Demanding the Eucharist for yourself in the time of COVID does indeed exclude it from others. Some of your siblings in Christ will become sick and even die because they come into contact with people who were spreading the virus around attending Mass. Some of your siblings in Christ will lose their beloved priests to this virus, and there aren’t enough new ordinations to the priesthood to keep all the parishes staffed as more priests die. Some of your siblings in Christ will be too disturbed by how the Catholic Church is taking unnecessary risks with vulnerable people’s lives to be able to participate in good conscience in Catholic Masses again when this crisis is past. You claim the prize of the Eucharist for yourself and tell your siblings they should be willing to travel across the country or into eternity in order to have the same access you have.

A wise judge would look at you and your anxious siblings and make a suggestion: how about donating the flag to a museum in the center of the country, where your great-great-grandfather grew up? Then you could share this inspiring story with thousands of other people. You can all visit when it is feasible for you, and bring your children and grandchildren to see, on equal terms with all your siblings. But since all four of you have equal rights to possession of the flag, all four of you need to agree to this sacrifice to bring about a greater good. Will you?

H. Lillian Vogl


“Where two or three are gathered, I am there in their midst.”

It takes a special kind of obtuseness to be in such a sliver of privilege to have an in-home chapel—and act as though worshipping Jesus isn’t an option without receiving the Eucharist.  The Eucharist is a precious, priceless gift, but we are not entitled to it.  It’s not a right.

The Body of Christ is also present in the bodies of people we endanger by being lax about safety.  Rather than waxing sentimental with dream of wanting to die for the Eucharist, a better way of both being and honoring the Body of Christ is forgoing the Eucharist until it’s safe to do so.  You say you would die for the Eucharist—but would you kill for it?  Would you endanger the Body of Christ present in the vulnerable—those image bearers of God—to have something precious for yourself?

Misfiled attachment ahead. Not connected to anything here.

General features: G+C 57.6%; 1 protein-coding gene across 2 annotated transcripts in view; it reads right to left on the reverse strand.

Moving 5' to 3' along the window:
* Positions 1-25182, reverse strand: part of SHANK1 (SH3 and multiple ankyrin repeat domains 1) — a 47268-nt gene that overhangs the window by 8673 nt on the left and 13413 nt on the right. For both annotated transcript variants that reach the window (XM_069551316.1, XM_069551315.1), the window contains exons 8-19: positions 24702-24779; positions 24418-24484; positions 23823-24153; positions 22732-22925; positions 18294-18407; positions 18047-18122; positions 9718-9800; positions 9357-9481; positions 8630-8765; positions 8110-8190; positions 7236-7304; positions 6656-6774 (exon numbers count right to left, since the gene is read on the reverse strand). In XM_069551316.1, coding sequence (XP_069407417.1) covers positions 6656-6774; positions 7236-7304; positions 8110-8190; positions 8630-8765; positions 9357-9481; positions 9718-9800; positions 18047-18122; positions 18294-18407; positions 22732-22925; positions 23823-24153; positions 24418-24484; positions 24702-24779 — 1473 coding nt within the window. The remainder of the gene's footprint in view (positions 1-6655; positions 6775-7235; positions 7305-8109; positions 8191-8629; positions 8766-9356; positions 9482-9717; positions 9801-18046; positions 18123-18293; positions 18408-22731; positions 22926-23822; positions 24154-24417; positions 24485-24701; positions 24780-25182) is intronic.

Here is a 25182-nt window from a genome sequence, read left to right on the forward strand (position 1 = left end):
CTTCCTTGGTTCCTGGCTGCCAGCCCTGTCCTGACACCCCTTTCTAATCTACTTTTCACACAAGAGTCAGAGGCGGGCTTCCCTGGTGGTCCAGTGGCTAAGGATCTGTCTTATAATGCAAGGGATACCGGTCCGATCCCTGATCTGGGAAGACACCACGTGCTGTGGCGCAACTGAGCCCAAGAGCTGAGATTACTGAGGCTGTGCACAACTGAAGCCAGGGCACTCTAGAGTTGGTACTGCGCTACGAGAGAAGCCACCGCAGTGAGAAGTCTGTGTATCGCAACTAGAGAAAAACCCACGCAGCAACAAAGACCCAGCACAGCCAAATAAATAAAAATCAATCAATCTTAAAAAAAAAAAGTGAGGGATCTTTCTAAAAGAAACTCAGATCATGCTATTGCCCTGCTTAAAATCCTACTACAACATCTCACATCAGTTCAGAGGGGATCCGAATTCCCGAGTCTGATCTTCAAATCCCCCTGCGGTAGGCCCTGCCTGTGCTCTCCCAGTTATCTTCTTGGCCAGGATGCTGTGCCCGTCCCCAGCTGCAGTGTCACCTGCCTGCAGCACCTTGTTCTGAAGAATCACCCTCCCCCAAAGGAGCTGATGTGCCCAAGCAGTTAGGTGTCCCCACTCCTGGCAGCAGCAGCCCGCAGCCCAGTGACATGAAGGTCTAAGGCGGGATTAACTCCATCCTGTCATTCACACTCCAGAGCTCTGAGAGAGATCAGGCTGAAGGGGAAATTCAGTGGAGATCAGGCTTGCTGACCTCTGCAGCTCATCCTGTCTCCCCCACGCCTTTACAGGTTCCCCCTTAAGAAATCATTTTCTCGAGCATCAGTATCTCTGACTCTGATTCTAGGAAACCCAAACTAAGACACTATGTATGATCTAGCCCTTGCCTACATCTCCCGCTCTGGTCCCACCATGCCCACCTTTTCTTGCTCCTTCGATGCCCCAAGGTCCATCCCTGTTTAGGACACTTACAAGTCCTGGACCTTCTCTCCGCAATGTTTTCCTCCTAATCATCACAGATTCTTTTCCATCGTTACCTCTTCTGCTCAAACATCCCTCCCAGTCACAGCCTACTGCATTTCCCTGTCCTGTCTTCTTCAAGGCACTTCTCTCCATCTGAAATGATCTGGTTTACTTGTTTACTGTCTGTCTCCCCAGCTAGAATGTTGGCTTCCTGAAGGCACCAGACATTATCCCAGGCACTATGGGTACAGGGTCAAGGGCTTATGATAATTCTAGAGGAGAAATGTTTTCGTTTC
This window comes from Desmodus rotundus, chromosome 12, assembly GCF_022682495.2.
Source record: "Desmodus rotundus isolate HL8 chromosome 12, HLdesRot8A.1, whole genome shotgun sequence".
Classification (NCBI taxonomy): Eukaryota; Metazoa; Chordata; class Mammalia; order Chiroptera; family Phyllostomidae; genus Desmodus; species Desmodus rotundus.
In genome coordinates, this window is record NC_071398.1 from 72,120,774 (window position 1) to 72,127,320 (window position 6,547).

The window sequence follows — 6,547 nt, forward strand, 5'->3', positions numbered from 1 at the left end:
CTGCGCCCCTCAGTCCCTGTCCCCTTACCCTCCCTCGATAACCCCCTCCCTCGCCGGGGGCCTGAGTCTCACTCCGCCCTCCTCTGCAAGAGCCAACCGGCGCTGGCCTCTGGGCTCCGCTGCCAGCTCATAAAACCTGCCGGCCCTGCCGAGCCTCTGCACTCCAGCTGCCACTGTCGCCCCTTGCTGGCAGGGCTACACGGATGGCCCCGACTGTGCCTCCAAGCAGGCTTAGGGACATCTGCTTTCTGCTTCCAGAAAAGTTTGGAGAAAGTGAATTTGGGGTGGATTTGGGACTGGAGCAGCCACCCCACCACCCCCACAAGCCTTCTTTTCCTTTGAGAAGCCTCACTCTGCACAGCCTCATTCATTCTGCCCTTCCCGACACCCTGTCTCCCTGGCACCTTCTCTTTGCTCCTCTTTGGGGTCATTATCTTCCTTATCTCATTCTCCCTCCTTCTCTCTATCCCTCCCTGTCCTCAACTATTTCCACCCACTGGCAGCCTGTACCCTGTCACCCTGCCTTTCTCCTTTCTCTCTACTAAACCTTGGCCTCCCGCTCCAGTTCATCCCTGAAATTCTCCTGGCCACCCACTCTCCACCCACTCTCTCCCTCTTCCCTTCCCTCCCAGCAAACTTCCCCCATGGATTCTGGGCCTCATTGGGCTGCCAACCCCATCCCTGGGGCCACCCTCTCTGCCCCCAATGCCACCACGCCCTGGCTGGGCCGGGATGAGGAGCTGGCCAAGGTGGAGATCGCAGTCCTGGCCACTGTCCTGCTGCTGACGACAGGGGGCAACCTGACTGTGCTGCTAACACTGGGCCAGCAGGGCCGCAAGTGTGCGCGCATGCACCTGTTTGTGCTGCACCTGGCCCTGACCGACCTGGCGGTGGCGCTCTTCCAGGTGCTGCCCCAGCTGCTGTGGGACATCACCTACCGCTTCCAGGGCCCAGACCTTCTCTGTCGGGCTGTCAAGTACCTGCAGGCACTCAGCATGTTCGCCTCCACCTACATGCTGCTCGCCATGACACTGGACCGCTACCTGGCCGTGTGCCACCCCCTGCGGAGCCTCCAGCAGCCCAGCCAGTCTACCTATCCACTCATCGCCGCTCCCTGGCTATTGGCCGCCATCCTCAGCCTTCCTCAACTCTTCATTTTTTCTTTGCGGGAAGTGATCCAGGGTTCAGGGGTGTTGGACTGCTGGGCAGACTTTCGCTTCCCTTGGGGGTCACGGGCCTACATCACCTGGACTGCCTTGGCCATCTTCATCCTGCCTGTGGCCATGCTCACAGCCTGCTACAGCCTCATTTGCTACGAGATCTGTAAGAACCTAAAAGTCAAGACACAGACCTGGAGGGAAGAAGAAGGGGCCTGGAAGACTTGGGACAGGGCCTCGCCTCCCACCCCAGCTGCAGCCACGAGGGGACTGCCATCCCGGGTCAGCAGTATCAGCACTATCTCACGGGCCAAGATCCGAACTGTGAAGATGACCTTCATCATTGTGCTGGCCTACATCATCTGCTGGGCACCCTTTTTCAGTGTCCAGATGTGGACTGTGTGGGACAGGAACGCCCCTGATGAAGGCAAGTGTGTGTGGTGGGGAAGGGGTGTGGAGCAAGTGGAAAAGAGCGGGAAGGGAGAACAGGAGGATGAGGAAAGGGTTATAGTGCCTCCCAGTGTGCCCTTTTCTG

I understand the yearning for the Eucharist.  I do.  I understand the way isolation weighs heavily on hearts longing to be in communion with others and with God.  But perhaps now is a time to lean into waiting.  Wait.  And as you wait, pray in the beautifully adorned home chapel you are blessed and privileged to have.  Embrace communion with the children you were blessed to carry and birth and raise.  Bake your own unleavened bread and make its creation into a liturgy unto itself before taking it in a spiritual communion.

You are being called to wait.  True love waits, after all.

—Grace Rosen



First up, I want to say how much this quarantine blows.

It’s been awful. I have struggled with depression and anxiety since I was a child, and I’ve known since a severe bout of depression that lasted my entire 11th grade that working from home would never be an option for me (I was homeschooled and could tell how bad the isolation was for my mental health). So, I am not staying home because I like it. I do not find it to be fun or peaceful. I’m in a constant haze of anxiety, this fog of deep loneliness and missing friends that I cannot shake.

I do not want to be home. 

It seems to me that the narrative that our bishops are hearing is that we, the faithful, are scared. They are hearing that we want safety. I want to come out and say that I want Jesus in the Eucharist, and I am willing to risk death for it.

—Kendra, Catholic All Year

But I am staying home, and yes, it is because I am scared—but not for myself. I am scared for my coworker’s sweet 80-year-old grandfather, who has spent this time gardening to keep his spirits up. I am scared for a beloved priest, a spiritual father to many, who had a kidney transplant less than a year ago. I am scared for my friend’s mother, who is so immuno-compromised from her many chronic diseases that they have to sanitize their groceries with Clorox before bringing them inside.

And most of all, I am scared for my close friends in the healthcare field. 5 of my friends are nurses. Everyday I message them to check in and I try to share the burden of their pain. Despite terrible work conditions, insufficient safety gear, long hours, and grave danger to their own lives, they are still working, still caring for the sick. I am scared of the harm this pandemic is wreaking on each one of them psychologically, emotionally, and physically, and I am enraged by the callous (and sometimes deceptively pious) disregard for her needs and the needs of our society during this crisis.

Jesus said go out, feed the poor, and tend to the sick and needy. If you feel you need Christ right now, and you are able to go out and seek him, then do so. Get a job at a grocery store or pharmacy—they are desperate for staff. Volunteer at a food bank. Sign up to shop for Instacart.  Check in with your neighbors and community and see what they need.

Labor for those who are too vulnerable to leave their homes. Die to yourself to love and serve Christ in them.

—Marie Kopp, The Shoeless Banshee